Sadly, some teachers don’t have strong convictions in respect to their mission statement/philosophy beyond the interview. I’ve even had mine acknowledged in a positive manner during an interview only to have the principal totally reject it and make every attempt to squash my philosophy once I was hired. If you’re going to have a philosophy you have to stick to your guns even when other people might not agree with it. Sticking it with it builds clout, character, and confidence.
My philosophy is largely made up of Piaget, Gardner, and Reigleuth. I like to provide an active learning environment where kids feel confident, well-equipped, and able to functionally learn the same information as their classmates in their own personal fashion. If I don’t keep my personal philosophy in constant circulation during the school year than my classroom has no identity, the students become disillusioned, and a total lack of focus springs up like a weed. It must be the foundation of the classroom that I lead; otherwise the ship drifts and all I raise are students adrift and trying to survive a class instead of participating in a learning experience.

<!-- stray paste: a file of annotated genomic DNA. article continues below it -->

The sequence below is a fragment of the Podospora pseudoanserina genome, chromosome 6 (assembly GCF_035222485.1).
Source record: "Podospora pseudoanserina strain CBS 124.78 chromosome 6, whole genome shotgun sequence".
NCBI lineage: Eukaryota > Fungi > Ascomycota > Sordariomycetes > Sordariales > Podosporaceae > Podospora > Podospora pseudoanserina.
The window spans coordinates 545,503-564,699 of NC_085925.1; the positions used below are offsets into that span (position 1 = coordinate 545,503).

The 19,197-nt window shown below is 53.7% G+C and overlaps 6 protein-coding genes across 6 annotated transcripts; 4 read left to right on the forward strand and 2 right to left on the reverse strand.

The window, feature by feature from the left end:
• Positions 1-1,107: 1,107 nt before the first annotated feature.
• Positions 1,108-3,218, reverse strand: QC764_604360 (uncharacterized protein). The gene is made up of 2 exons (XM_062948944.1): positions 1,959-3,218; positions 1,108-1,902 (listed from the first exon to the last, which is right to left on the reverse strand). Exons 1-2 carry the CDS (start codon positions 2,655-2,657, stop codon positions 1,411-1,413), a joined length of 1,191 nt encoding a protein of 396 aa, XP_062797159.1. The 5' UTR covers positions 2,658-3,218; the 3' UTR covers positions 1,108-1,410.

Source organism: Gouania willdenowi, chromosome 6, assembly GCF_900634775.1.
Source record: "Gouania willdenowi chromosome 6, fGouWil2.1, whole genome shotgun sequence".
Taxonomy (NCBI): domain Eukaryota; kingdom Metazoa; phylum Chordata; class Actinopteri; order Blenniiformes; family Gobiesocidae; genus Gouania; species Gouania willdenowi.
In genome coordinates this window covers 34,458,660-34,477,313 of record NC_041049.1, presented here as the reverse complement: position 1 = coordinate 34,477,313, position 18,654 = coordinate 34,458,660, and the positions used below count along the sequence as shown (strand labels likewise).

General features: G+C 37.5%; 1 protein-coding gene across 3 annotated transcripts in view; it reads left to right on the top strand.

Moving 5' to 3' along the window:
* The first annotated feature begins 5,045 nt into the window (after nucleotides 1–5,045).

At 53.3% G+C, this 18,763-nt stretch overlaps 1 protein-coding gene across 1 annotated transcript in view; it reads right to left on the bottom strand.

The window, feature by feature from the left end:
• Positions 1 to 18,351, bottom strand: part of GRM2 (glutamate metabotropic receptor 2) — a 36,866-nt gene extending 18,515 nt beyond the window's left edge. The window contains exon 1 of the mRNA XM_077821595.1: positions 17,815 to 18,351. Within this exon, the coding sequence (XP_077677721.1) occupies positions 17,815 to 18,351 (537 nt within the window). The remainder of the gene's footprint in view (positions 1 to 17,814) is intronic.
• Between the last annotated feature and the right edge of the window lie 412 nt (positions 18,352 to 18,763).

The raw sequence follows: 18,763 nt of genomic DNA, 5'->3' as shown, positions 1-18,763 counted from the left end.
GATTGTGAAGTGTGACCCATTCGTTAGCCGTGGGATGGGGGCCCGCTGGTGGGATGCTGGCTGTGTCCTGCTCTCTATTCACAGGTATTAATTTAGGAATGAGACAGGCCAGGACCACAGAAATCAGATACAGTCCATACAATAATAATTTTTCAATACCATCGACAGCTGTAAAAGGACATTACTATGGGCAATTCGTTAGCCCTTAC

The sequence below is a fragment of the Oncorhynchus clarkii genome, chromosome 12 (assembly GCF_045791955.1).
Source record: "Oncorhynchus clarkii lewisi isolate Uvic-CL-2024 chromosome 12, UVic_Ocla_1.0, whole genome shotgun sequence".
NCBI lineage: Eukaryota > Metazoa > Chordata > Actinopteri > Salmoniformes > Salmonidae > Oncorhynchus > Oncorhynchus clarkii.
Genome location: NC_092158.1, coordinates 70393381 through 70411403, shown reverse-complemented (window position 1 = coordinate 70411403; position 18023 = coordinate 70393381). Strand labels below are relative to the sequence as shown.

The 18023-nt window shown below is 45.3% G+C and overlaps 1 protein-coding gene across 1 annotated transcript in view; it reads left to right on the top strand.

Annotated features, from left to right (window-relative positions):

The Seven Deadly Sins of Prologues

Kristen Lamb’s blog is an excellent resource for any aspiring writer, and even the professionals! If you’re not following her, and you are or want to be a writer, start following her today! You won’t regret it.

Kristen Lamb's Blog

To prologue or not to prologue? That is the question. The problem with the prologue is it has kind of gotten a bad rap over the years, especially with agents. They generally hate them. Why? In my opinion, it is because far too many writers don’t use prologues properly and that, in itself, has created its own problem. Because of the steady misuse of prologues, most readers skip them. Thus, the question of whether or not the prologue is even considered the beginning of your novel can become a gray area if the reader just thumbs pages until she sees Chapter One.

So without further ado…

The 7 Deadly Sins of Prologues

Sin #1 If your prologue is really just a vehicle for massive information dump…

In my critique group, one of the first tasks each member must do is they must write detailed backgrounds of all characters. I make…